So what is the trade-off for starting mammograms at age 40? Well, the argument is that it leads to more false positives, which leads to more unnecessary biopsies and imaging. It may also be finding stages of “cancer” (i.e. DCIS, or ductal carcinoma in situ) that truly do not need treatment, although currently we treat everyone diagnosed with DCIS because we don’t yet know who can safely avoid treatment. As a breast surgeon, I see more than one might expect of breast cancers diagnosed by routine mammograms in women in their 40s, so it’s hard for me to say “stop.” I wouldn’t necessarily argue that biennial mammograms is a bad thing though, and maybe a compromise would be biennial mammograms beginning at age 40. In Europe, it is this way.

My recommendation to you would be to start mammograms at age 40, and plan to get them every year or every other year.

 

Q. Even if a woman holds off on regular mammograms until she’s 50, should she get a baseline mammogram in her 40s?

Dr. DiNome: That’s a difficult question to answer because, if you are starting your screening at age 50, that means you agree with the U.S. Task Force data that it is not efficient to begin screening at age 40. So a baseline at that age would not make sense. There is no doubt that starting annual screening at age 40 reduces death from breast cancer, but the argument is that it is too low of a number to be considered significant. The probability of dying from breast cancer after age 40 is 3 percent. If you screen biennially between ages 50-74, you can reduce that to 2.5 percent. If you start screening annually at age 40, then you reduce it to 2.4 percent, which hardly seems significant when you talk about numbers. It’s just difficult when you equate it with a life because in my mind any life is worth saving.

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Q. I got a mammogram and was told I have dense breasts, which I believe most Asian women have. Should we insist on an ultrasound?

Dr. DiNome: Almost every premenopausal female will have dense breasts because it’s a reflection of the hormonal stimulation on our breast tissue. After menopause, there is significantly less (unless they’re on hormone replacement therapy) and the breast tissue becomes more replaced by fat. The downsides of mammograms are that they are notoriously less sensitive in a woman with dense breasts, and that’s why we don’t recommend beginning screening in a woman under age 40. The ability of the mammogram to show anything helpful in that scenario is so low it’s not worth doing. For women over 40 who have dense breasts, a mammogram should still be performed because it is the only imaging modality that will pick up calcifications reliably, and this can be one of the earliest signs of breast cancer. A screening ultrasound does have some value as an adjunctive screening test to a mammogram, but not in place of. I do think it is worthwhile for women with dense breasts to advocate for a screening ultrasound, but it is not yet a test that is covered by insurance for routine screening.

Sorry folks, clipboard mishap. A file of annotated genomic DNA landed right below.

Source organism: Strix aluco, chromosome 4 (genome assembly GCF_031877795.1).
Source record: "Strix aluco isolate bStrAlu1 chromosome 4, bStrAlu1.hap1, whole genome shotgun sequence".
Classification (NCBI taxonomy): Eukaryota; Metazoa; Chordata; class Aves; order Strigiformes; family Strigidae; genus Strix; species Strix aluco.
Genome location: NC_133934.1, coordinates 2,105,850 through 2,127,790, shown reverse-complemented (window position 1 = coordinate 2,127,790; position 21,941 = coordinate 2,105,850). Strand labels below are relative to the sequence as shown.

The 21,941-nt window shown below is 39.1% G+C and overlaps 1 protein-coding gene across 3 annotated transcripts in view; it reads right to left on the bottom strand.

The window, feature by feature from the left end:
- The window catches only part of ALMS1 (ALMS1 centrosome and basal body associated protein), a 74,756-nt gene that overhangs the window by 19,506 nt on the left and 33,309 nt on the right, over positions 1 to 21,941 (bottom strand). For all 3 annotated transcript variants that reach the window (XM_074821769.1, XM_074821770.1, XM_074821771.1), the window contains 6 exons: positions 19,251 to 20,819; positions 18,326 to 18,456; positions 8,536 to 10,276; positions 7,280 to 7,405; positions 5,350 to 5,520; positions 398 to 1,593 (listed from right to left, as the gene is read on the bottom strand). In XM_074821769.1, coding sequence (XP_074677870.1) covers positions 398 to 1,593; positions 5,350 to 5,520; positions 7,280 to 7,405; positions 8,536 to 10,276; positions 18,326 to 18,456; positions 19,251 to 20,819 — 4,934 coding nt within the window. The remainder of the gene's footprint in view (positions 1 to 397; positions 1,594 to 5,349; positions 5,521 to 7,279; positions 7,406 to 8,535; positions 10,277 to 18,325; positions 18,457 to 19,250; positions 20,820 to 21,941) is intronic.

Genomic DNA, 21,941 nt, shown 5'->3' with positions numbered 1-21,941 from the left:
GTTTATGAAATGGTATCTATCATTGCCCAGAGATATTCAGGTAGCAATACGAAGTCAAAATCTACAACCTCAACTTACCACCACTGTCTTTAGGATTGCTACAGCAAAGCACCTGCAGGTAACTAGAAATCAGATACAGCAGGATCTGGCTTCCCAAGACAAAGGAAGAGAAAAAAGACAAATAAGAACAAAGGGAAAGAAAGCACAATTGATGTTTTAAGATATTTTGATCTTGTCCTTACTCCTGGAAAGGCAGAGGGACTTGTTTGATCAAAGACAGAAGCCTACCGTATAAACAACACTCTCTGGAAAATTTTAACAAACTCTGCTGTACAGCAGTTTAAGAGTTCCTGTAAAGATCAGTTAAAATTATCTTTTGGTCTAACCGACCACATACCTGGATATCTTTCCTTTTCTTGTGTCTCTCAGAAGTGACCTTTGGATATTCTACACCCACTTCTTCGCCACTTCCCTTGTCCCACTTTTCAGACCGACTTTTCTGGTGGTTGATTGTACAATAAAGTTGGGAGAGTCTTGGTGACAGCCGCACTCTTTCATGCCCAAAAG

Q. The risk of breast cancer for Asian American women seems to be rising (compared to women in Asia) — is there anything in particular we should be doing to protect ourselves?

Dr. DiNome: I think this has a lot to do with adopting a western diet. Population studies have demonstrated that if you followed immigrants from Asia to America, that over two generations the risk of cancer increases significantly. Right now, the risk of breast cancer in Asia is five times less than the risk in America. My recommendation would be to adopt a more whole food, plant-based diet and to minimize the amount of animal protein, which we eat way too much of in the U.S. My husband and I went vegan a few years ago for the health effects. I have a strong family history of cancer (not the least of which is my father who died from colon cancer at age 39) and I now have 3 1⁄2-year-old twin girls. Because my husband and I had kids later in life, we feel it’s our responsibility to do whatever we can to ensure that we will be around for them as long as possible. So we did a lot of research and we both independently concluded (my husband before me, mind you) that a vegan diet has the most evidence-based data for a cancer protective diet.


Dr. Maggie DiNome is the current chief of General Surgery at Saint John’s Hospital in Santa Monica, Calif. She is a board certified general surgeon, who focuses her clinical expertise on cancer surgery and advanced laparoscopic techniques. As a fellow of the Society for Surgical Oncology and a member of the American Society of Breast Surgeons, Dr. DiNome is particularly dedicated to caring for patients with breast and colorectal cancer. 

 

This story was originally published in our Fall 2013 issue. Get your copy here